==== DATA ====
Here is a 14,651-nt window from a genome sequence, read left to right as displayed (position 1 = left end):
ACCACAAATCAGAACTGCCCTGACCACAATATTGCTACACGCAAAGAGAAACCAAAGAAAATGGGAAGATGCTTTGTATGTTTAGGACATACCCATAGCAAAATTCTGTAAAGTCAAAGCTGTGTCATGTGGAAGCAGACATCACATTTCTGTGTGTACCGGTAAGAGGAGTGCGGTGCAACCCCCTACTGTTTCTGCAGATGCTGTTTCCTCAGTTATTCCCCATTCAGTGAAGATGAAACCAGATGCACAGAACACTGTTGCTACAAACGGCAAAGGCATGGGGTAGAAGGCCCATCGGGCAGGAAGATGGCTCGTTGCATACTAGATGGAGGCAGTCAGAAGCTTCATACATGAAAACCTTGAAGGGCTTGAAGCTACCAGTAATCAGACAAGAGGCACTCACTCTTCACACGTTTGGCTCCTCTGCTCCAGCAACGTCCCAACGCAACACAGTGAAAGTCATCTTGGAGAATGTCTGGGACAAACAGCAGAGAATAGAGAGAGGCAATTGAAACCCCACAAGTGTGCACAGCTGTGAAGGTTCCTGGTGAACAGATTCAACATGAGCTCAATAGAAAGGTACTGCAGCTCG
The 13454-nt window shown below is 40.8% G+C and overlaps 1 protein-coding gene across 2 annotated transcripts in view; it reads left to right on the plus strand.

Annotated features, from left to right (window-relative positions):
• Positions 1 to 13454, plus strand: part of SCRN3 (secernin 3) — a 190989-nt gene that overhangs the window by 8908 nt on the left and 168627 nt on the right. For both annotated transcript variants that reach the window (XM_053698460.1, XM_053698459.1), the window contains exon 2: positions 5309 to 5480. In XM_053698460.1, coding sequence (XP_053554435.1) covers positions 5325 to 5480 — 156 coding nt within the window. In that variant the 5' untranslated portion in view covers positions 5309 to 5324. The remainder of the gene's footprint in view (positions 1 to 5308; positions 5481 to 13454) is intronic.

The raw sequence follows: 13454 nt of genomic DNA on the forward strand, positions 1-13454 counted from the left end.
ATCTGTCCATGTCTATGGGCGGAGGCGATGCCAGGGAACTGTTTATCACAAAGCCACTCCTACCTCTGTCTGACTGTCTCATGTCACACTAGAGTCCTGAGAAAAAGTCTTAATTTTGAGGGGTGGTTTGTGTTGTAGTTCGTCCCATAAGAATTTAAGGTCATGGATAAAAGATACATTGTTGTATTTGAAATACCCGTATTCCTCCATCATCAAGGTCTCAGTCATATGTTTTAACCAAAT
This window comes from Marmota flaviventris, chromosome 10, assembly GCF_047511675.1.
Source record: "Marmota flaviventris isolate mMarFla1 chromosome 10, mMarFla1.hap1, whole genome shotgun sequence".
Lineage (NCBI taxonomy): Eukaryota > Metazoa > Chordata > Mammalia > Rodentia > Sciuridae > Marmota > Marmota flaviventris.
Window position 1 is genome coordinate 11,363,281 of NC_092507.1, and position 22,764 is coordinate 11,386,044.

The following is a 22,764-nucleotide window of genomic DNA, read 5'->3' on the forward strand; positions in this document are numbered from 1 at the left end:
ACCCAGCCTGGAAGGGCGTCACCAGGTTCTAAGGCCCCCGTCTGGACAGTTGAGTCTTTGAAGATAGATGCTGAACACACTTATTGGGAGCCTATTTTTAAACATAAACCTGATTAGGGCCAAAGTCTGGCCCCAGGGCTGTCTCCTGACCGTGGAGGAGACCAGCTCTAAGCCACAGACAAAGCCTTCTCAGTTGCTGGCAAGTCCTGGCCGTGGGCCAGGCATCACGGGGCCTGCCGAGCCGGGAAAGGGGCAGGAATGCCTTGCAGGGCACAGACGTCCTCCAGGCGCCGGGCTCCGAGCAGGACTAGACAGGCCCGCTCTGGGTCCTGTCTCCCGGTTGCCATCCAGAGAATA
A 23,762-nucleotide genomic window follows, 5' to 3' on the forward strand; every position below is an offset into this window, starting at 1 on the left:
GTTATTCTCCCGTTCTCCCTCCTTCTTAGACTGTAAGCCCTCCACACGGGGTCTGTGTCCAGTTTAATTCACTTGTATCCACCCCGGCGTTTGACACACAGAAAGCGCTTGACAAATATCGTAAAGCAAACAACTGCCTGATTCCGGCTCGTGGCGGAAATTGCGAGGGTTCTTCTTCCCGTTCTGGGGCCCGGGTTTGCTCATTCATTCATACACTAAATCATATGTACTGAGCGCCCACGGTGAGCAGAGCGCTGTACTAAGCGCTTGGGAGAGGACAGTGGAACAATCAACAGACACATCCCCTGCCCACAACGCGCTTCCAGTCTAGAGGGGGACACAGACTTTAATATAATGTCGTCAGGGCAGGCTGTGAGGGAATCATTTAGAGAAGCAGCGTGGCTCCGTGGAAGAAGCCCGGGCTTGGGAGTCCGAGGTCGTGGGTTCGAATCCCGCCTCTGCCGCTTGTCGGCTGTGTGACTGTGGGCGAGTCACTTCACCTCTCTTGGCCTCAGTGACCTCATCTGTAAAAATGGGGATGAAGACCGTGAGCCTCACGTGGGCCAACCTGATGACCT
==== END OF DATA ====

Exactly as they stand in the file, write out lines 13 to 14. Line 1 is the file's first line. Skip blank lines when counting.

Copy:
ACCCAGCCTGGAAGGGCGTCACCAGGTTCTAAGGCCCCCGTCTGGACAGTTGAGTCTTTGAAGATAGATGCTGAACACACTTATTGGGAGCCTATTTTTAAACATAAACCTGATTAGGGCCAAAGTCTGGCCCCAGGGCTGTCTCCTGACCGTGGAGGAGACCAGCTCTAAGCCACAGACAAAGCCTTCTCAGTTGCTGGCAAGTCCTGGCCGTGGGCCAGGCATCACGGGGCCTGCCGAGCCGGGAAAGGGGCAGGAATGCCTTGCAGGGCACAGACGTCCTCCAGGCGCCGGGCTCCGAGCAGGACTAGACAGGCCCGCTCTGGGTCCTGTCTCCCGGTTGCCATCCAGAGAATA
A 23,762-nucleotide genomic window follows, 5' to 3' on the forward strand; every position below is an offset into this window, starting at 1 on the left: